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Bến Tre
Bến Tre
Bến Tre
([ˀɓɜːn˦ˀ˥ ʈɛ˧˥]  listen) is the capital city of Bến Tre
Bến Tre
Province, in the Mekong Delta
Mekong Delta
area of southern Vietnam. The city covers an area of 65.75 km2 (25.39 sq mi) and has a population of 143,639 as of 2009.[1] Bến Tre
Bến Tre
is 85 kilometres (53 mi) south-east of Ho Chi Minh City
Ho Chi Minh City
and is connected to the surrounding provinces by the Rạch Miễu Bridge. Nearly destroyed by Allied bombing, it played a significant role in the Vietnam
Vietnam
War
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Howard Ben Tré
Portland State University Rhode Island School of DesignKnown for Glass-makingAwards National Endowment for the Arts
National Endowment for the Arts
Fellowship Boston Society of Architects, Art & Architecture Collaboration Award[1]Patron(s) Ben W. Heineman, Sr.Website Official websiteGlass vase, 1985 Howard Ben Tré
Howard Ben Tré
(born May 13, 1949) is an American glass artist. He works with poured glass, creating small sculptures and large scale public artworks
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Associated Press
The Associated Press
Associated Press
(AP) is a U.S.-based not-for-profit news agency headquartered in New York City. Founded in 1846, it operates as a cooperative, unincorporated association. The AP is owned by its contributing newspapers and radio and television stations in the United States, all of which contribute stories to the AP and use material written by its staff journalists. AP's mission is to inform the world with accurate, fair, unbiased reporting. Its Statement of News Values and Principles[3] spells out its standards and practices. AP has earned 52 Pulitzer Prizes, including 31 for photography, since the award was established in 1917. AP has counted the vote in U.S. elections since 1848, including national, state and local races down to the legislative level in all 50 states, along with key ballot measures
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Thoại Sơn District
A district is a type of administrative division that, in some countries, is managed by local government
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Châu Thành District, An Giang
Chu or Châu is a Vietnamese surname. The name is transliterated as Zhou (for Chu) and Zhu (for Châu) in Chinese, and Ju in Korean. Chau is the anglicized variation of the surname Châu. Notable people with the surname Chu/Châu[edit]Chu Văn An Châu Văn Tiếp (Châu Doãn Ngạnh), 18th century Vietnamese military commander Chau Giang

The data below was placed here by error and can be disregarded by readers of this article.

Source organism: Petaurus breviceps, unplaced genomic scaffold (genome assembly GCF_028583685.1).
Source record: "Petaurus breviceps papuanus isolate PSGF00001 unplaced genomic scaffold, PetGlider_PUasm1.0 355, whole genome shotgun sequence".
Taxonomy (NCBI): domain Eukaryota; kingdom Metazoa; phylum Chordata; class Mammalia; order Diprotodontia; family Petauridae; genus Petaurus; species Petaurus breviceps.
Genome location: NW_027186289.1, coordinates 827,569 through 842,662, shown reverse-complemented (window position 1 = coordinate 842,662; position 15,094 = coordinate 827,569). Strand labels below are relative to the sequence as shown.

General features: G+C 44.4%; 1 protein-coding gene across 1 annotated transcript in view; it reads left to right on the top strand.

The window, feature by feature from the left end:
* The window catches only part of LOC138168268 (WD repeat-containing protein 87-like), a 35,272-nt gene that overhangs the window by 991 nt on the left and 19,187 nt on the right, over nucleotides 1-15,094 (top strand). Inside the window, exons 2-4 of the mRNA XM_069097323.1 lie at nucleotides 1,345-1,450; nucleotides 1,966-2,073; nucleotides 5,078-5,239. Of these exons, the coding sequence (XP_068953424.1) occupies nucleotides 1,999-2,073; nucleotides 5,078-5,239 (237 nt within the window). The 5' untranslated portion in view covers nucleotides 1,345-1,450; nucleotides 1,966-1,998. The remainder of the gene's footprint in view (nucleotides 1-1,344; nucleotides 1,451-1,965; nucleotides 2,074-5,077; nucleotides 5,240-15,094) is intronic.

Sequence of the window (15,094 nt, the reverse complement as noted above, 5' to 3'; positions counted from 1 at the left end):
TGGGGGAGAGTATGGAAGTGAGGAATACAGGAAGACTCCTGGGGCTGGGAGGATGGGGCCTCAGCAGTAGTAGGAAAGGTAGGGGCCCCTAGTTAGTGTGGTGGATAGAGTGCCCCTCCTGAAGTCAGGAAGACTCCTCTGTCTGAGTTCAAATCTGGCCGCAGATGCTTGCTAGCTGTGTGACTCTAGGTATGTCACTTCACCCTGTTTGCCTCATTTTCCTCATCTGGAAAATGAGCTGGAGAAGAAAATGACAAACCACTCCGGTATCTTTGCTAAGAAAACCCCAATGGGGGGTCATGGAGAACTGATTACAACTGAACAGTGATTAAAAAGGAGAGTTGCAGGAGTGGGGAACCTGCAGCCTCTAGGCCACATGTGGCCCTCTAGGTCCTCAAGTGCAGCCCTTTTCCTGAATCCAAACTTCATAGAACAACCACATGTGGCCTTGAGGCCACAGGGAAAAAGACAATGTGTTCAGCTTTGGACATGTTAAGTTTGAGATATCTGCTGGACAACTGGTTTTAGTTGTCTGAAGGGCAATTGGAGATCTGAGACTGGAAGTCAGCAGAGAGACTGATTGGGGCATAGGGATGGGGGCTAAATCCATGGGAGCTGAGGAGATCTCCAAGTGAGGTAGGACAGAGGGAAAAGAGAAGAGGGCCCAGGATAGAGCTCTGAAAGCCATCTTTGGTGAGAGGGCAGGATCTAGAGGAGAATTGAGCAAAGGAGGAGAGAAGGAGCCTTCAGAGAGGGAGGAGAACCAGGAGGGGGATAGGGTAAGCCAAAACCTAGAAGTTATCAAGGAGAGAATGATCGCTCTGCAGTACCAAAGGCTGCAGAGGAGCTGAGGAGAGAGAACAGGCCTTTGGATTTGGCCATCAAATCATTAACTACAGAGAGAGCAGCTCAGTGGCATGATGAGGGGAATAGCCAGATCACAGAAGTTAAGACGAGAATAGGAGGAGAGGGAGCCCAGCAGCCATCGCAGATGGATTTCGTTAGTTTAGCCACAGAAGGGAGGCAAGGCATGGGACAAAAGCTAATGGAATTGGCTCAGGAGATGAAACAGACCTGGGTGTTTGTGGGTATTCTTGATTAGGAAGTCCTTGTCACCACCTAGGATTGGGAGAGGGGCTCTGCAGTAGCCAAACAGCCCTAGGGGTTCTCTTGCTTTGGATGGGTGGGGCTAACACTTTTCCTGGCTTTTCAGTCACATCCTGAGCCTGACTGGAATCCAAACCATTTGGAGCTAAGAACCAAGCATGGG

Chau Giang
(Chau Tu Giang), professional poker player.This page lists people with the surname Chu
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Châu Phú District
A district is a type of administrative division that, in some countries, is managed by local government
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An Giang Province
A province is almost always an administrative division, within a country or state. The term derives from the ancient Roman provincia, which was the major territorial and administrative unit of the Roman Empire's territorial possessions outside Italy. The term province has since been adopted by many countries, and in those with no actual provinces, it has come to mean "outside the capital city". While some provinces were produced artificially by colonial powers, others were formed around local groups with their own ethnic identities. Many have their own powers independent of federal authority, especially in Canada
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Geographic Coordinate System
A geographic coordinate system is a coordinate system used in geography that enables every location on Earth to be specified by a set of numbers, letters or symbols.[n 1] The coordinates are often chosen such that one of the numbers represents a vertical position, and two or three of the numbers represent a horizontal position
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Wayback Machine
The Wayback Machine
Wayback Machine
is a digital archive of the World Wide Web
World Wide Web
and other information on the Internet
Internet
created by the Internet
Internet
Archive, a nonprofit organization, based in San Francisco, California, United States.Contents1 History 2 Technical details2.1 Storage capabilities 2.2 Growth 2.3 Website exclusion policy2.3.1 Oakland Archive
Archive
Policy3 Uses3.1 In legal evidence3.1.1 Civil litigation3.1.1.1 Netbula LLC v. Chordiant Software Inc. 3.1.1.2 Telewizja Polska3.1.2 Patent law 3.1.3 Limitations of utility4 Legal status 5 Archived content legal issues5.1 Scientology 5.2 Healthcare Advocates, Inc. 5.3 Suzanne Shell 5.4 Daniel Davydiuk6 Censorship and other threats 7 See also 8 References 9 External linksHistory[edit]This section needs additional citations for verification
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Special
Special
Special